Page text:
Systematic reviews on integrated care for home-dwelling older adults with multi-morbidity and/or frailty have demonstrated inconclusive results for health and service outcomes (e.g., reduced mortality rates and hospital admissions), and heterogeneity in terms of the intervention components and delivery, and the selected outcomes [1416, 1820]. However, these studies rarely assessed implementation processes and outcomes [16]. Kumpunen et al. (2020) proposed three ideas behind why integrated care initiatives often fail, relating to their design (e.g., the model lacks a logical underpinning for the changes expected), delivery (e.g., due to implementation issues or lacking fidelity), or evaluation (e.g., evaluations fail to account for the context) [21]. There are many known barriers to implementing integrated care, including training, leadership, trusting relationships, or unclear roles [11, 21]. Given the common methodological gap in previous integrated care studies, this indicates the need to focus on the implementation of community-based integrated care models to determine whether the negative conclusions were due to intervention failure or implementation failure [16, 22]. Therefore, an implementation science approach can be used, which is “the scientific study of methods to promote the systematic uptake of research findings and other evidence-based practices into routine practice” [23]. This includes key elements such as engaging stakeholders, measuring implementation outcomes (e.g., acceptability and fidelity) and investing in implementation strategies (i.e., strategies to support uptake and implementation of an intervention, such as educational outreach visits [24]) to overcome implementation barriers [10, 16, 17]. Incorporating implementation science principles and methods has the potential to enhance “fit” with real world work flows, facilitate the uptake of integrated care in practice [10, 16, 17, 23, 25], and enhance effectiveness.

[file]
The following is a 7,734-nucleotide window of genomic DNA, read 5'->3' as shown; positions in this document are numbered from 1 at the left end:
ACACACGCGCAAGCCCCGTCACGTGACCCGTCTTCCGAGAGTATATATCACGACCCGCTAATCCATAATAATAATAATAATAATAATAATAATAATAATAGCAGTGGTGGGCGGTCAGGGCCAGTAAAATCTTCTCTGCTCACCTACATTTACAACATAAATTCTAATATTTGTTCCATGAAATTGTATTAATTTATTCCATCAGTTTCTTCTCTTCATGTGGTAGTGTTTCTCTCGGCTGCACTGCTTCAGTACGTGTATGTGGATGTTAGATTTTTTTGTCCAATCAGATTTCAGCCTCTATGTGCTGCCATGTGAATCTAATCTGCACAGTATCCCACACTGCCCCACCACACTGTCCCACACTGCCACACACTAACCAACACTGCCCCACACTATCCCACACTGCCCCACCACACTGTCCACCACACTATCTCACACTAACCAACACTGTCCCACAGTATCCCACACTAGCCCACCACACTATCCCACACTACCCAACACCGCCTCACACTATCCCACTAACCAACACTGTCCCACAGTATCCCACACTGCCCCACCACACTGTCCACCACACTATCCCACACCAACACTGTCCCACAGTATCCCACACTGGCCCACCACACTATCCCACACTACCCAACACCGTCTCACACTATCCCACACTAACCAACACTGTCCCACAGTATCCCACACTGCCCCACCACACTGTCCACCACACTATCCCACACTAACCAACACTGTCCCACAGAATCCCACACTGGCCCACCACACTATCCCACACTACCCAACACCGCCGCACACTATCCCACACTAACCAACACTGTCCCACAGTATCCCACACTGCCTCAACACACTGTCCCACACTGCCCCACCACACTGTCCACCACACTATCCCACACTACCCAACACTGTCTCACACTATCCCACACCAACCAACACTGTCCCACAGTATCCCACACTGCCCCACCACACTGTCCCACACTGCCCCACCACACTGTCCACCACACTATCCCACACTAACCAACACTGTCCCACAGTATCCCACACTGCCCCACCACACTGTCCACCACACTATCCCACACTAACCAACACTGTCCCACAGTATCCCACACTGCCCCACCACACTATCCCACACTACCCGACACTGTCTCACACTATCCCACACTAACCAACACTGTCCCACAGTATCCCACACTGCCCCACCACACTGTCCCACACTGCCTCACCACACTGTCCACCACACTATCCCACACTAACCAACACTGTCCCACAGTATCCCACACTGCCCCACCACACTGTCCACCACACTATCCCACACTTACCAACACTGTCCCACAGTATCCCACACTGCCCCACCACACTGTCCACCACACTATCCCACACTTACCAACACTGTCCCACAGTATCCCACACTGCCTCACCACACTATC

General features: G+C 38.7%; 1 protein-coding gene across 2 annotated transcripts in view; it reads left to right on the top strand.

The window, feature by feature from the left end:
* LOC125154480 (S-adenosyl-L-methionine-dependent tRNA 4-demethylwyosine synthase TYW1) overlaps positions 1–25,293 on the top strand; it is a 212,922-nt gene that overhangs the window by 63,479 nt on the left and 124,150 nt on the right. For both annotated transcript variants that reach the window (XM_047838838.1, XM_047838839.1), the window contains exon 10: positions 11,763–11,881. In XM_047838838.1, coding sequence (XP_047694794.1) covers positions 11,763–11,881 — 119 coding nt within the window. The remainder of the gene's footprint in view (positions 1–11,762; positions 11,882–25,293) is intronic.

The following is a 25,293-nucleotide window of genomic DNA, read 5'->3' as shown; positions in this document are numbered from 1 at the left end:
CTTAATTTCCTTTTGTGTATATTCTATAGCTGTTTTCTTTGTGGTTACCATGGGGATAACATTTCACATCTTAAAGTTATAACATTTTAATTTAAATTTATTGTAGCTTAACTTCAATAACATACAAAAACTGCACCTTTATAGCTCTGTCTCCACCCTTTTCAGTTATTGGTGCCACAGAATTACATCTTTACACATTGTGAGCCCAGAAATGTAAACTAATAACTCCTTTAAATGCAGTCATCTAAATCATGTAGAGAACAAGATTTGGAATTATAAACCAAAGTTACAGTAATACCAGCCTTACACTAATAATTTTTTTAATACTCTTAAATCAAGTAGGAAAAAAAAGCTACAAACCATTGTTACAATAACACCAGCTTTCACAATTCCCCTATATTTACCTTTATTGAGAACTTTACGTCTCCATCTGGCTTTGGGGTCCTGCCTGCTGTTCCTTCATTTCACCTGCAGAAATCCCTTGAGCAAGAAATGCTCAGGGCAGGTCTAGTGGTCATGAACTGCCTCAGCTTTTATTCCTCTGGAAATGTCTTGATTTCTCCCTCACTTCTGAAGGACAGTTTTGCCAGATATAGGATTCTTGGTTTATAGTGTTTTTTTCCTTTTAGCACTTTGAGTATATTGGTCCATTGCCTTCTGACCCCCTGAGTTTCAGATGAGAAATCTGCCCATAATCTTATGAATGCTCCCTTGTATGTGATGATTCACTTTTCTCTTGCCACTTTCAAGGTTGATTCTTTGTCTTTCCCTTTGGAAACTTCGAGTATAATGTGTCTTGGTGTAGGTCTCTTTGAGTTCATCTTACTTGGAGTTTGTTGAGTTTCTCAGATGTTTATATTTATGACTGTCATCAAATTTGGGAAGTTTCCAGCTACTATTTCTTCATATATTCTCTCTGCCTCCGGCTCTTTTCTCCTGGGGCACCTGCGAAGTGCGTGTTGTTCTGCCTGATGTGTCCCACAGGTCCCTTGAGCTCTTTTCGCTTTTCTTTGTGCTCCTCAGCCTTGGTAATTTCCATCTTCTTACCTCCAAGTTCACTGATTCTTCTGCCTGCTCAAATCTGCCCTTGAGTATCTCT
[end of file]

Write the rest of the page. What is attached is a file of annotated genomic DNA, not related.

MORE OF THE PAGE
In Switzerland, the development and implementation of integrated care initiatives are less advanced than in other European countries [26, 27]. Previous authors suspected this is likely related to 1) the lack of a federal regulatory framework for integrated care and 2) features of the fragmented care system, partially driven by the structure and financing of care, e.g., responsibilities for health care are divided across three levels (federal, cantonal, and local) [26, 27]. This has likely contributed to only smaller integrated care initiatives taking place in different local areas [26, 27]. An additional challenge in Switzerland is that while there are many health and social offers available to older adults, they are not centrally coordinated or easy to navigate [28]. As previously described [22], a care law introduced in 2018 in the Canton Basel-Landschaft (BL) in the north-west of Switzerland, required re-organization of the Cantonal municipalities into nine new care regions [29]. Subsequently, each care region needed to establish an Information and Advice center (IAC) to support older adults with matters related to care and nursing in old age [29]. Our research team has collaborated with the Canton and care regions on a multi-phase implementation science project, the INSPIRE project (ImplemeNtation of a community-baSed care Program for home dwelling senIoR citizEns). INSPIRE aims to develop, implement and evaluate a community-based integrated care model for the IAC. The INSPIRE project includes three phases based on the Medical Research Council framework for developing and evaluating complex interventions [30]. The first phase focused on development and consisted of a systematic literature review and meta-analysis [16], contextual analysis including a population survey [31], and stakeholder involvement to develop a contextually-adapted integrated care model; this body of work has been previously described in detail [22]. Considering the well-known challenges involved with implementing and evaluating integrated care in practice, a feasibility study is crucial to understand how the initial implementation is going and make any necessary adaptations, prior to evaluating its effectiveness. Therefore, building on the completed work from the development phase, during the second phase we assess the feasibility of the contextually developed model. This article is the protocol which describes the methodology for assessing the feasibility of the INSPIRE integrated care model.